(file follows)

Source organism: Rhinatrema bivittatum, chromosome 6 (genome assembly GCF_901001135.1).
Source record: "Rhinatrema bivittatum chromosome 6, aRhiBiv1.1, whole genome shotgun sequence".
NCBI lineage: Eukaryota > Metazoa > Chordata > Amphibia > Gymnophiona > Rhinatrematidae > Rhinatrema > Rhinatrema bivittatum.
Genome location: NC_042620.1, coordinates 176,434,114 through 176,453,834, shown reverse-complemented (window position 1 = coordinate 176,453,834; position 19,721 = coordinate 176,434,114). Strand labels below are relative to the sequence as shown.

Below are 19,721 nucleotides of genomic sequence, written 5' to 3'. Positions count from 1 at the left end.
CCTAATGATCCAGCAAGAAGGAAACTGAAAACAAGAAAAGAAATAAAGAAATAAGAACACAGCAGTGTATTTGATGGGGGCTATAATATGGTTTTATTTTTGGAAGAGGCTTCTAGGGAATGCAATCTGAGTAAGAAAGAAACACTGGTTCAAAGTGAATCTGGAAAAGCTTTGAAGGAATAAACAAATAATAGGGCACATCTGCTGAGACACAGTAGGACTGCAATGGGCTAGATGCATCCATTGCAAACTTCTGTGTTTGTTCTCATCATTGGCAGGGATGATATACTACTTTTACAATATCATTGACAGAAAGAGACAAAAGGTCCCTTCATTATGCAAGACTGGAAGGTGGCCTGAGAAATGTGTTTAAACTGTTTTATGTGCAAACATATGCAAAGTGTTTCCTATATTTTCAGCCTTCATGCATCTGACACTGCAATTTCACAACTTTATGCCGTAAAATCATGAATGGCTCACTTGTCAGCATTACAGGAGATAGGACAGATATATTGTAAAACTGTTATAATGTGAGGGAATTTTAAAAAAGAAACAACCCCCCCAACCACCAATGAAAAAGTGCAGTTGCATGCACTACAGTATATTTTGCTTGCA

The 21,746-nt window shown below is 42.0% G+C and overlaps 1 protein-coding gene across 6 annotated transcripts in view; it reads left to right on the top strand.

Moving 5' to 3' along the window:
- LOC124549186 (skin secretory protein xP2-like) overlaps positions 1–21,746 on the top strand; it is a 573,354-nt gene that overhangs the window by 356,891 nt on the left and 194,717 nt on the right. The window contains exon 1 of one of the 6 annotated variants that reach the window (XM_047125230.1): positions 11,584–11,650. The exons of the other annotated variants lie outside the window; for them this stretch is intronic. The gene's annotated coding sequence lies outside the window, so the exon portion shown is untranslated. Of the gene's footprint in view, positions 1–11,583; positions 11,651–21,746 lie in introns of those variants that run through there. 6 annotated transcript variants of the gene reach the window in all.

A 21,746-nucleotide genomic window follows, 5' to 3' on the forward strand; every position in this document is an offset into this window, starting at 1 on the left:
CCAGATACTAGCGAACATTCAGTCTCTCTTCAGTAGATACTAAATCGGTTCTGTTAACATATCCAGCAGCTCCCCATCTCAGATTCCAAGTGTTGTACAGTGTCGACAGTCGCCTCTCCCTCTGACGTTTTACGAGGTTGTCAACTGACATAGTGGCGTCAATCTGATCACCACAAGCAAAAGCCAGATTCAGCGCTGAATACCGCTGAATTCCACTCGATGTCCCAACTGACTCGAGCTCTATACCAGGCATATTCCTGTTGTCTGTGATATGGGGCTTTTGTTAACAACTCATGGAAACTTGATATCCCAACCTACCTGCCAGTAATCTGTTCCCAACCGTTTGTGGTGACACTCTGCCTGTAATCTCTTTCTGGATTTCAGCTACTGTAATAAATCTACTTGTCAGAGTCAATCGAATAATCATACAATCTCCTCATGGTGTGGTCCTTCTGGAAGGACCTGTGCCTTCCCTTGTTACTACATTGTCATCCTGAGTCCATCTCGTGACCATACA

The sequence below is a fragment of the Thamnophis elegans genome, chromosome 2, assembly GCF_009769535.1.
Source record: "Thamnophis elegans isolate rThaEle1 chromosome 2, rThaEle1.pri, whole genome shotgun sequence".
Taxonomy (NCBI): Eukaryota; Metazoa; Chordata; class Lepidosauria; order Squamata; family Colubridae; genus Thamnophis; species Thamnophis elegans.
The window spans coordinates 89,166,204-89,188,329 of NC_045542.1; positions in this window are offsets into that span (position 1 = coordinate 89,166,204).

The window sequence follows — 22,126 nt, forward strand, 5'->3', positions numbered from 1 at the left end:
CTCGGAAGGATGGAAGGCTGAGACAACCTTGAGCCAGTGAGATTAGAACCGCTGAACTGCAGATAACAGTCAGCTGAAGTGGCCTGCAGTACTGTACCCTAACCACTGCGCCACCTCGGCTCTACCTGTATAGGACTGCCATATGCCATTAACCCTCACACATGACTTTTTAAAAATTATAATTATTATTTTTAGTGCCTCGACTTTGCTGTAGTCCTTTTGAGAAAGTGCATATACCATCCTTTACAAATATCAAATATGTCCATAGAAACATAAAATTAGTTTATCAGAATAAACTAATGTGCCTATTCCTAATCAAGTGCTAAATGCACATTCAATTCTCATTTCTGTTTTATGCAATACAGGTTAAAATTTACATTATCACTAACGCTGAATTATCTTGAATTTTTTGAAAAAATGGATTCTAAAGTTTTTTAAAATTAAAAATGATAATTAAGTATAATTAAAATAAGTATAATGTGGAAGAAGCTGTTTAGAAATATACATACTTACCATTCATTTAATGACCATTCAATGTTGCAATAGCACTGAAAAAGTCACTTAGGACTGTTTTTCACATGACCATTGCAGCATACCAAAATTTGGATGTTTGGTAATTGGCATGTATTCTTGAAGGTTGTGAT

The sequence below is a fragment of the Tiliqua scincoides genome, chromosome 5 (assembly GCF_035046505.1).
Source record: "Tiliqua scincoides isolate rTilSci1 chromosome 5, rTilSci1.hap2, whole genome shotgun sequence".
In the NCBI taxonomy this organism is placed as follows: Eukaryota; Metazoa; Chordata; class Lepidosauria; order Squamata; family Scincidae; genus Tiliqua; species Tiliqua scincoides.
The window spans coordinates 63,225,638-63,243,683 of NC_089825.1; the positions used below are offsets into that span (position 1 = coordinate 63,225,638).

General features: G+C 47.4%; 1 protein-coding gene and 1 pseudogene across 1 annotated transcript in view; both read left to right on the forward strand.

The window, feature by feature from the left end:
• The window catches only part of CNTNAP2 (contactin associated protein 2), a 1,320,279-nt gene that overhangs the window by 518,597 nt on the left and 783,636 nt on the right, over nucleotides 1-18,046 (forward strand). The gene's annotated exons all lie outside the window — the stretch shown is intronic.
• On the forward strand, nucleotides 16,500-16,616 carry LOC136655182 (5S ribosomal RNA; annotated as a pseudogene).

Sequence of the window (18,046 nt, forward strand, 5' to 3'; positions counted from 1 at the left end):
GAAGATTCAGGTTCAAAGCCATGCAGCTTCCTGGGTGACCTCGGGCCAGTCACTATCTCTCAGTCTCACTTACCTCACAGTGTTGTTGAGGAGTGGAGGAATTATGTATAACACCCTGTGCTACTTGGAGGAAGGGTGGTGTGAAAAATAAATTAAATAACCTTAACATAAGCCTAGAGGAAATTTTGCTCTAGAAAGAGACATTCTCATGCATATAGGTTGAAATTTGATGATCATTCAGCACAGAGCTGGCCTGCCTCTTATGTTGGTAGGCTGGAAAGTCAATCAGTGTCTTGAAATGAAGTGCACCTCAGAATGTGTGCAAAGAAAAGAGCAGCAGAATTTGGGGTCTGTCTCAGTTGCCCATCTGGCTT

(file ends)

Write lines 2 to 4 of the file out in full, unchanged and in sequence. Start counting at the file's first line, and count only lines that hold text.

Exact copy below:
Source record: "Rhinatrema bivittatum chromosome 6, aRhiBiv1.1, whole genome shotgun sequence".
NCBI lineage: Eukaryota > Metazoa > Chordata > Amphibia > Gymnophiona > Rhinatrematidae > Rhinatrema > Rhinatrema bivittatum.
Genome location: NC_042620.1, coordinates 176,434,114 through 176,453,834, shown reverse-complemented (window position 1 = coordinate 176,453,834; position 19,721 = coordinate 176,434,114). Strand labels below are relative to the sequence as shown.